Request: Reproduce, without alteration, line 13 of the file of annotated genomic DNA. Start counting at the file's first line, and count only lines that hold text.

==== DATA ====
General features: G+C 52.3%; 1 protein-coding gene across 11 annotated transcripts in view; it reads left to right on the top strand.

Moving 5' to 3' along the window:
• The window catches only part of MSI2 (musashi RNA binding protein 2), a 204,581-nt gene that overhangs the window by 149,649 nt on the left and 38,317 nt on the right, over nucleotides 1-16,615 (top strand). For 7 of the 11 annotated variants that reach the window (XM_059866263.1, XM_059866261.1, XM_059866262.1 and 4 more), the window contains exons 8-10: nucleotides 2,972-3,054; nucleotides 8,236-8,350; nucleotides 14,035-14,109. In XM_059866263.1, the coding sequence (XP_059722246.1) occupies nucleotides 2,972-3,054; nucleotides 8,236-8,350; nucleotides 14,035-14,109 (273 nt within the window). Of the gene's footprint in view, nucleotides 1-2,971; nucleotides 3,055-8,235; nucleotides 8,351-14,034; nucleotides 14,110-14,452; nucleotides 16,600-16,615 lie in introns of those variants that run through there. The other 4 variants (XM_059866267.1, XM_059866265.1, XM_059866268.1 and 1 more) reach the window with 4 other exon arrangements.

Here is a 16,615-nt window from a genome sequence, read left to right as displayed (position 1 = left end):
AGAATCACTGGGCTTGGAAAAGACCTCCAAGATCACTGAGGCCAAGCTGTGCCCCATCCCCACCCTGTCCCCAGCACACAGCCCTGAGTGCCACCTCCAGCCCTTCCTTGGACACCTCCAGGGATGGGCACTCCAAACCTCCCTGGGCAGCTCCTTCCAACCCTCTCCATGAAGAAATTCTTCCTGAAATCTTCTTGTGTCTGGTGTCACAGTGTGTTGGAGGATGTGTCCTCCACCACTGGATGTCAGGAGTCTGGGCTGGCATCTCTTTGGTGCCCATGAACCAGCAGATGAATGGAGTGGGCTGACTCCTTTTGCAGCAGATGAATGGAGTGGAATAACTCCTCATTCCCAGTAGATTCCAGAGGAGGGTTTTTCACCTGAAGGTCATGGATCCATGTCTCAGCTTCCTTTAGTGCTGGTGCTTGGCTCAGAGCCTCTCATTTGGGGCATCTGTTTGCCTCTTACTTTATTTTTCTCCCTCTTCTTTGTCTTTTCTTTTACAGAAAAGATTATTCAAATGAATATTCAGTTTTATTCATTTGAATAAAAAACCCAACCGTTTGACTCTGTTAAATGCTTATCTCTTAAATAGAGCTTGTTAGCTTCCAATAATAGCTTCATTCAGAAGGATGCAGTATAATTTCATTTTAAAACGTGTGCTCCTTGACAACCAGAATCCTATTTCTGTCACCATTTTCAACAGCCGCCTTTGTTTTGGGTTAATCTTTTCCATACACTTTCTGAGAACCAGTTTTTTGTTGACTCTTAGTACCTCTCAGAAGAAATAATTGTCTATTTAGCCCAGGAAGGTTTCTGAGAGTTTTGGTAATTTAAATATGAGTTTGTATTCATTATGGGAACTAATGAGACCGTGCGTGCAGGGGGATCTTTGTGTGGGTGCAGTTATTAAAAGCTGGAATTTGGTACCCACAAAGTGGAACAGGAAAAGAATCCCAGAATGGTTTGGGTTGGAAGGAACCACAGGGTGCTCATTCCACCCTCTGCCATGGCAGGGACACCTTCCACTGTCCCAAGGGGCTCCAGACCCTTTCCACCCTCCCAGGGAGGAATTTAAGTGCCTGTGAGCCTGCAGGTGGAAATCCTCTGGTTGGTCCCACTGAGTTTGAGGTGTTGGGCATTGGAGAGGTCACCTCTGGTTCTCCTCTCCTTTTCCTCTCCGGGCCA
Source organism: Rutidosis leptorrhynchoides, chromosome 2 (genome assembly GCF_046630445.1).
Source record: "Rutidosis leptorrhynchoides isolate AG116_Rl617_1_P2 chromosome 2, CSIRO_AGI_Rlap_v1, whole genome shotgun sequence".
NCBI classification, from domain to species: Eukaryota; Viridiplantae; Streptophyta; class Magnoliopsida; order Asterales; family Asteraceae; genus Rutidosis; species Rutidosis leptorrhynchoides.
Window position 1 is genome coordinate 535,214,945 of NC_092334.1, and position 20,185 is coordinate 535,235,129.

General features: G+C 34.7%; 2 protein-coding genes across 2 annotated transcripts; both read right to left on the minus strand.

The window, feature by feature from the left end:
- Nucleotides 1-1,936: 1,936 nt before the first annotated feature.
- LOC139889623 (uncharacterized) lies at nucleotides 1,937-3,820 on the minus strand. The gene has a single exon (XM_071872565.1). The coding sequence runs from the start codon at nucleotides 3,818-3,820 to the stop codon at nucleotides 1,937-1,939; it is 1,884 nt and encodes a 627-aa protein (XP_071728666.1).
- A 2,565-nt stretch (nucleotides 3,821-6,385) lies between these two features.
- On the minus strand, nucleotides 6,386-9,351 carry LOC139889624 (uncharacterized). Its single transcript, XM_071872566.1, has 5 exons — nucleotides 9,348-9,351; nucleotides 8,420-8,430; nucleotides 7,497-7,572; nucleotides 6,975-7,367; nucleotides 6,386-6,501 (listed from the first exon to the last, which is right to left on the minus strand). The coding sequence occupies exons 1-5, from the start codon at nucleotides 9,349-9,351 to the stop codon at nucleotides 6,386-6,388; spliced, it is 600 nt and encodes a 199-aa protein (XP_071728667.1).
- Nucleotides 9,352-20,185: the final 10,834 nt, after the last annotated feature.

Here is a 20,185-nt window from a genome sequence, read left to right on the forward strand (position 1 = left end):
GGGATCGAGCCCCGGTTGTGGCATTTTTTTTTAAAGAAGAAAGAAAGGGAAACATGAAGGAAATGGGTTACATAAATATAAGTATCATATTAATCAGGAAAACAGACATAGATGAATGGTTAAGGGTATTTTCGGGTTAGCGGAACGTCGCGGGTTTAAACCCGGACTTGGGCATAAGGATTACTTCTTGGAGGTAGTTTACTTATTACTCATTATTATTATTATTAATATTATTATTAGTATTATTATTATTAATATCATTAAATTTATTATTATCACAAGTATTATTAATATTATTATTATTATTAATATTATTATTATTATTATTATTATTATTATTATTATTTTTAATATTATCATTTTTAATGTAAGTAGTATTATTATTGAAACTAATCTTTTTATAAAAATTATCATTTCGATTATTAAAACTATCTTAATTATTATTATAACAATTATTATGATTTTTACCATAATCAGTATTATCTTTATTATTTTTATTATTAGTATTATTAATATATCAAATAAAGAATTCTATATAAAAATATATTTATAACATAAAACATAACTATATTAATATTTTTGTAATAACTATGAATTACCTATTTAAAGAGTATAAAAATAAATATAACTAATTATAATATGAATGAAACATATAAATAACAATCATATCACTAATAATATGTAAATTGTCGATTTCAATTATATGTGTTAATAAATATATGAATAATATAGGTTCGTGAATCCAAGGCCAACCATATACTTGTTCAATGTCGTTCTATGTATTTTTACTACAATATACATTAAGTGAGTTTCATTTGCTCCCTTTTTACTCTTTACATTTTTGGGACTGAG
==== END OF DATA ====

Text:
- LOC139889623 (uncharacterized) lies at nucleotides 1,937-3,820 on the minus strand. The gene has a single exon (XM_071872565.1). The coding sequence runs from the start codon at nucleotides 3,818-3,820 to the stop codon at nucleotides 1,937-1,939; it is 1,884 nt and encodes a 627-aa protein (XP_071728666.1).